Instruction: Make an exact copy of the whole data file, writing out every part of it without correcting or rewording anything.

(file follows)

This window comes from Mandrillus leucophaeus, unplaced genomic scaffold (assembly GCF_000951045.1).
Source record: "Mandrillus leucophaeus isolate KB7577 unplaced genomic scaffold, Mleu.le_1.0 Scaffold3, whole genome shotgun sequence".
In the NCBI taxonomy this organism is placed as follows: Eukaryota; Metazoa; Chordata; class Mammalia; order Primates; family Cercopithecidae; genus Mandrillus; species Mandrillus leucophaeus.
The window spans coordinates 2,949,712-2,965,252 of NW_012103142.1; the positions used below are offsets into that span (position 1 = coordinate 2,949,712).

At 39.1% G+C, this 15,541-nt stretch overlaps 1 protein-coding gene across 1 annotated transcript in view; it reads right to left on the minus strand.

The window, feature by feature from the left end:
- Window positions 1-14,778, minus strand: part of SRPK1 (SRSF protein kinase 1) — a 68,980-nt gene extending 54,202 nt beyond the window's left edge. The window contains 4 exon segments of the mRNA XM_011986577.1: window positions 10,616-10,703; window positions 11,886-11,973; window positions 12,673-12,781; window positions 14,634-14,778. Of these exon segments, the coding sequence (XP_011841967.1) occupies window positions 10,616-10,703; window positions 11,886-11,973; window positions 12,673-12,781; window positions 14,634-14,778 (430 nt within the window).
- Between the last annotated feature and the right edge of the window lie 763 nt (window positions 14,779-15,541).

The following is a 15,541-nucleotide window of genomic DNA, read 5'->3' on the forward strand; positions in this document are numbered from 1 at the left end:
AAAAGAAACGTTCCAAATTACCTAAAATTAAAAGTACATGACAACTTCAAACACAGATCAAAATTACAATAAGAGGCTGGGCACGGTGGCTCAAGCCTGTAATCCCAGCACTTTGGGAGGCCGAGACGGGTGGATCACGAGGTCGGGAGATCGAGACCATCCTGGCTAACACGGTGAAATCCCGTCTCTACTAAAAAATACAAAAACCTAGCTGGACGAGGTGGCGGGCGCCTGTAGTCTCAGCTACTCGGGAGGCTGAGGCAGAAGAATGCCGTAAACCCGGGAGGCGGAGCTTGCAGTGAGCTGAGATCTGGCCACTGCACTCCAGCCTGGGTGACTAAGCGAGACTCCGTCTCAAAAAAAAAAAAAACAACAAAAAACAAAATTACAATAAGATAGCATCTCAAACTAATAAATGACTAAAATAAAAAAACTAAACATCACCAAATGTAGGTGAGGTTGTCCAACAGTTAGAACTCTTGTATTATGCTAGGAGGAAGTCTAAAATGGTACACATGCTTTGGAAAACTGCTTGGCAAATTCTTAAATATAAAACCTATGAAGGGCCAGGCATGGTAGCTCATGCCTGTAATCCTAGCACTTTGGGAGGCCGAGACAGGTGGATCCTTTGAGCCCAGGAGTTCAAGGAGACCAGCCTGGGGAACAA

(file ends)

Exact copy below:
This window comes from Mandrillus leucophaeus, unplaced genomic scaffold (assembly GCF_000951045.1).
Source record: "Mandrillus leucophaeus isolate KB7577 unplaced genomic scaffold, Mleu.le_1.0 Scaffold3, whole genome shotgun sequence".
In the NCBI taxonomy this organism is placed as follows: Eukaryota; Metazoa; Chordata; class Mammalia; order Primates; family Cercopithecidae; genus Mandrillus; species Mandrillus leucophaeus.
The window spans coordinates 2,949,712-2,965,252 of NW_012103142.1; the positions used below are offsets into that span (position 1 = coordinate 2,949,712).

At 39.1% G+C, this 15,541-nt stretch overlaps 1 protein-coding gene across 1 annotated transcript in view; it reads right to left on the minus strand.

The window, feature by feature from the left end:
- Window positions 1-14,778, minus strand: part of SRPK1 (SRSF protein kinase 1) — a 68,980-nt gene extending 54,202 nt beyond the window's left edge. The window contains 4 exon segments of the mRNA XM_011986577.1: window positions 10,616-10,703; window positions 11,886-11,973; window positions 12,673-12,781; window positions 14,634-14,778. Of these exon segments, the coding sequence (XP_011841967.1) occupies window positions 10,616-10,703; window positions 11,886-11,973; window positions 12,673-12,781; window positions 14,634-14,778 (430 nt within the window).
- Between the last annotated feature and the right edge of the window lie 763 nt (window positions 14,779-15,541).

The following is a 15,541-nucleotide window of genomic DNA, read 5'->3' on the forward strand; positions in this document are numbered from 1 at the left end:
AAAAGAAACGTTCCAAATTACCTAAAATTAAAAGTACATGACAACTTCAAACACAGATCAAAATTACAATAAGAGGCTGGGCACGGTGGCTCAAGCCTGTAATCCCAGCACTTTGGGAGGCCGAGACGGGTGGATCACGAGGTCGGGAGATCGAGACCATCCTGGCTAACACGGTGAAATCCCGTCTCTACTAAAAAATACAAAAACCTAGCTGGACGAGGTGGCGGGCGCCTGTAGTCTCAGCTACTCGGGAGGCTGAGGCAGAAGAATGCCGTAAACCCGGGAGGCGGAGCTTGCAGTGAGCTGAGATCTGGCCACTGCACTCCAGCCTGGGTGACTAAGCGAGACTCCGTCTCAAAAAAAAAAAAAACAACAAAAAACAAAATTACAATAAGATAGCATCTCAAACTAATAAATGACTAAAATAAAAAAACTAAACATCACCAAATGTAGGTGAGGTTGTCCAACAGTTAGAACTCTTGTATTATGCTAGGAGGAAGTCTAAAATGGTACACATGCTTTGGAAAACTGCTTGGCAAATTCTTAAATATAAAACCTATGAAGGGCCAGGCATGGTAGCTCATGCCTGTAATCCTAGCACTTTGGGAGGCCGAGACAGGTGGATCCTTTGAGCCCAGGAGTTCAAGGAGACCAGCCTGGGGAACAA